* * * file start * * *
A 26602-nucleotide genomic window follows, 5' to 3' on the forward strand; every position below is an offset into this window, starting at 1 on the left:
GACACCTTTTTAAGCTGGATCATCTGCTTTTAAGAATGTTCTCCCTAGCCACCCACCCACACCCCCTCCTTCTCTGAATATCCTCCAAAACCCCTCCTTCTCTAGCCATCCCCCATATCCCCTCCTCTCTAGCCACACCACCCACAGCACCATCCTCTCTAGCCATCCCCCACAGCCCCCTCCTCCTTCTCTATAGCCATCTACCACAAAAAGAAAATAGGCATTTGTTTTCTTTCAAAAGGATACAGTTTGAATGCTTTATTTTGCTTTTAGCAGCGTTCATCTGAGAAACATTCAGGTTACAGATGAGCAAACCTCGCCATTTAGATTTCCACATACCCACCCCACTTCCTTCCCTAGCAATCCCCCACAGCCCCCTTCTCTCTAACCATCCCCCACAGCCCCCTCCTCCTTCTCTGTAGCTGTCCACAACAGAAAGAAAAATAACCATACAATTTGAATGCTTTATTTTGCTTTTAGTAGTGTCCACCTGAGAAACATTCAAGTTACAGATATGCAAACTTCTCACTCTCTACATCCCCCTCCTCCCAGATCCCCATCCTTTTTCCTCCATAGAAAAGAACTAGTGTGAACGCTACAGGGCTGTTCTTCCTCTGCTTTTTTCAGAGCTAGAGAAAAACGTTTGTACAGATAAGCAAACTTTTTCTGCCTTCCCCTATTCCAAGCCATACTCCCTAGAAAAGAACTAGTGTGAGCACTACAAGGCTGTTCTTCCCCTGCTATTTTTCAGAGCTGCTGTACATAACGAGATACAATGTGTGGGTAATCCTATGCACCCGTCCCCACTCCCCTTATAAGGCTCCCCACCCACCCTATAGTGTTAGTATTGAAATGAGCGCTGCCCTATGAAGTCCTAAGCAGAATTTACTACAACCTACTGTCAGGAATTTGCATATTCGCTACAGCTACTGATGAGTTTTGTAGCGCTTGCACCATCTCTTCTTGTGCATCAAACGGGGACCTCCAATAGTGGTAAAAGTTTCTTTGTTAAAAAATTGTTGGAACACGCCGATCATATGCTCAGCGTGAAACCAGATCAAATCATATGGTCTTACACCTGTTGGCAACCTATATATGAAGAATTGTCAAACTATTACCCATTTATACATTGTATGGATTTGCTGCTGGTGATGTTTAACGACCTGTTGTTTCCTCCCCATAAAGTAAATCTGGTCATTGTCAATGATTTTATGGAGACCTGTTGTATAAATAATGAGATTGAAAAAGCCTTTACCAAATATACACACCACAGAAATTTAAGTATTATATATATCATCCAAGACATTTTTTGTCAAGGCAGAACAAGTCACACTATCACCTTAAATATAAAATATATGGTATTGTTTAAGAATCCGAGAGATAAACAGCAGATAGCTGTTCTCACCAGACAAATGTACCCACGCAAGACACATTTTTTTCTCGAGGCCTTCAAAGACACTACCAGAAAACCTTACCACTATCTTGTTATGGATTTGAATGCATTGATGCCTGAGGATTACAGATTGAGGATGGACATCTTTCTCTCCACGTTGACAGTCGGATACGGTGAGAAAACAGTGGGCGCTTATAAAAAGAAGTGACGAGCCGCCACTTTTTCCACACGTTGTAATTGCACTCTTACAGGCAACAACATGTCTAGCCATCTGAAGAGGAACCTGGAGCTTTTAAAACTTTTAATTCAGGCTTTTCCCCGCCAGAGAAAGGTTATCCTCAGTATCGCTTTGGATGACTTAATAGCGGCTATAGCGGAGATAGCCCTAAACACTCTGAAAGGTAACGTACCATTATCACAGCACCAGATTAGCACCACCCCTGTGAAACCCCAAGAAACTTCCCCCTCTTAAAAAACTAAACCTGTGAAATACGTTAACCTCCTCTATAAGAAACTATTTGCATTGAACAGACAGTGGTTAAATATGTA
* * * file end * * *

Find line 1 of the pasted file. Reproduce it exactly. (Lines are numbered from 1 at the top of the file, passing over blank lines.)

A 26602-nucleotide genomic window follows, 5' to 3' on the forward strand; every position below is an offset into this window, starting at 1 on the left: